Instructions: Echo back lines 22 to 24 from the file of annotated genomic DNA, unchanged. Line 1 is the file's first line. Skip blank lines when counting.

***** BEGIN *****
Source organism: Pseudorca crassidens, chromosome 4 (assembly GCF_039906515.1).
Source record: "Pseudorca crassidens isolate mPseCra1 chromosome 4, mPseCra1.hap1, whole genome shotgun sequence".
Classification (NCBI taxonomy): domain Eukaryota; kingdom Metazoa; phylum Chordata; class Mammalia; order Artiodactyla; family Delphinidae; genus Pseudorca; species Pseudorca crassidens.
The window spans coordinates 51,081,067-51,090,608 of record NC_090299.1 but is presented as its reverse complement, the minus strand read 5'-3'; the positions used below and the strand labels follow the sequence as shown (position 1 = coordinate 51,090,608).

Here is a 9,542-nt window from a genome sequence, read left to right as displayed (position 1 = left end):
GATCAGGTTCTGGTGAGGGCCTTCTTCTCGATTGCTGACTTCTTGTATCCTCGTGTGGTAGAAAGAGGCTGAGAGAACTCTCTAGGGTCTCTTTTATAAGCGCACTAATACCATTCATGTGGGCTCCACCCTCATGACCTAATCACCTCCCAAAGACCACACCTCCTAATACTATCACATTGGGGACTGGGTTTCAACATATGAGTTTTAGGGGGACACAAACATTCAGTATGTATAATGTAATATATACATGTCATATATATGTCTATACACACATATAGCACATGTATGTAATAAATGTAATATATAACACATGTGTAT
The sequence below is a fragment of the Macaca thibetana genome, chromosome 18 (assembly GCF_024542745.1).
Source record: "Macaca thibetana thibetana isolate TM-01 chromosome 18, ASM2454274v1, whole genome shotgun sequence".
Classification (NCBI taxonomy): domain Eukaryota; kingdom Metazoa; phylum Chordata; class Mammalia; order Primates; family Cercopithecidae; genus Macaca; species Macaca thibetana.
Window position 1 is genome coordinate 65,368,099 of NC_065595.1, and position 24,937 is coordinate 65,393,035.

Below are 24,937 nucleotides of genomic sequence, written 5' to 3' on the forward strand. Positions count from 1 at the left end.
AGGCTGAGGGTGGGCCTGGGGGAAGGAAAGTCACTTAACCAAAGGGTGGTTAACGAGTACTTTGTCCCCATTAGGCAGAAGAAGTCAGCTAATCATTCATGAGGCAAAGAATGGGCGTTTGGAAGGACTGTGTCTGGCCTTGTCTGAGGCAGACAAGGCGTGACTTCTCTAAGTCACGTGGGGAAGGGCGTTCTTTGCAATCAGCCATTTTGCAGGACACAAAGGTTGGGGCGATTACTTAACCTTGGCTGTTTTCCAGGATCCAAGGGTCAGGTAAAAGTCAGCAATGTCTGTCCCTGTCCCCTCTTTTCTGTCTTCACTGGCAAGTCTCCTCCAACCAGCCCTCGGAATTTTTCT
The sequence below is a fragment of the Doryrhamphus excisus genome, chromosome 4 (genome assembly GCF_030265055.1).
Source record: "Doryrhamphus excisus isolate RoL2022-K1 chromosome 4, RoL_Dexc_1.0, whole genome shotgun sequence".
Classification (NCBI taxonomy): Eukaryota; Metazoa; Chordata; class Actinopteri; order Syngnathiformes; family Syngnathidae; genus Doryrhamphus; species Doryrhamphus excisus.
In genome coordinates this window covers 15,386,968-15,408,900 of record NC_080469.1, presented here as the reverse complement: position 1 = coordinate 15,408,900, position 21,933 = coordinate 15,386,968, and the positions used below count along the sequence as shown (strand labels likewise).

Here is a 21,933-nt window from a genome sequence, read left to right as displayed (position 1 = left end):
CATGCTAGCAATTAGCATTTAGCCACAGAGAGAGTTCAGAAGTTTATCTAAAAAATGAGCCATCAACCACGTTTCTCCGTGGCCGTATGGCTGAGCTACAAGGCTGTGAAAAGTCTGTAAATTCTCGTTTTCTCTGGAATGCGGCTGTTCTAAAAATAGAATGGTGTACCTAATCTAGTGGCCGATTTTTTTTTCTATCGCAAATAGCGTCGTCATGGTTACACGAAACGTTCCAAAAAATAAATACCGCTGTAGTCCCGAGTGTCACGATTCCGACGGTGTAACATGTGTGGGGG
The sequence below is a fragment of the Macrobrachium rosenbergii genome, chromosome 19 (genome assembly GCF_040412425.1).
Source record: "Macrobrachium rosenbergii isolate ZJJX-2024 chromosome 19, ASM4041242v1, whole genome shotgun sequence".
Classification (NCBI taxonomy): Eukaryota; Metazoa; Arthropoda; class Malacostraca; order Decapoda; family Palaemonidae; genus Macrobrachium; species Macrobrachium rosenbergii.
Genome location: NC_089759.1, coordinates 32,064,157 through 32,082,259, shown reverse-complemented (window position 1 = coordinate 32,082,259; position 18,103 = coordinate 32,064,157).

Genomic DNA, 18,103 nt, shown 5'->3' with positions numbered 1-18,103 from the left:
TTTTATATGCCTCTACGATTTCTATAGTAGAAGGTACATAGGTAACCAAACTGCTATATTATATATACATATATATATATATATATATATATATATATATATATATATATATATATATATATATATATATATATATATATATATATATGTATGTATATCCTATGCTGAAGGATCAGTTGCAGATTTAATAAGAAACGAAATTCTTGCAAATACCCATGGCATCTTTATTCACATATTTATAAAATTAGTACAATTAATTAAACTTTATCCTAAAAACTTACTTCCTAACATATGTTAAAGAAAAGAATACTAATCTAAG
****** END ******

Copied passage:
Genome location: NC_089759.1, coordinates 32,064,157 through 32,082,259, shown reverse-complemented (window position 1 = coordinate 32,082,259; position 18,103 = coordinate 32,064,157).

Genomic DNA, 18,103 nt, shown 5'->3' with positions numbered 1-18,103 from the left:
TTTTATATGCCTCTACGATTTCTATAGTAGAAGGTACATAGGTAACCAAACTGCTATATTATATATACATATATATATATATATATATATATATATATATATATATATATATATATATATATATATATATATATATATATATATATATGTATGTATATCCTATGCTGAAGGATCAGTTGCAGATTTAATAAGAAACGAAATTCTTGCAAATACCCATGGCATCTTTATTCACATATTTATAAAATTAGTACAATTAATTAAACTTTATCCTAAAAACTTACTTCCTAACATATGTTAAAGAAAAGAATACTAATCTAAG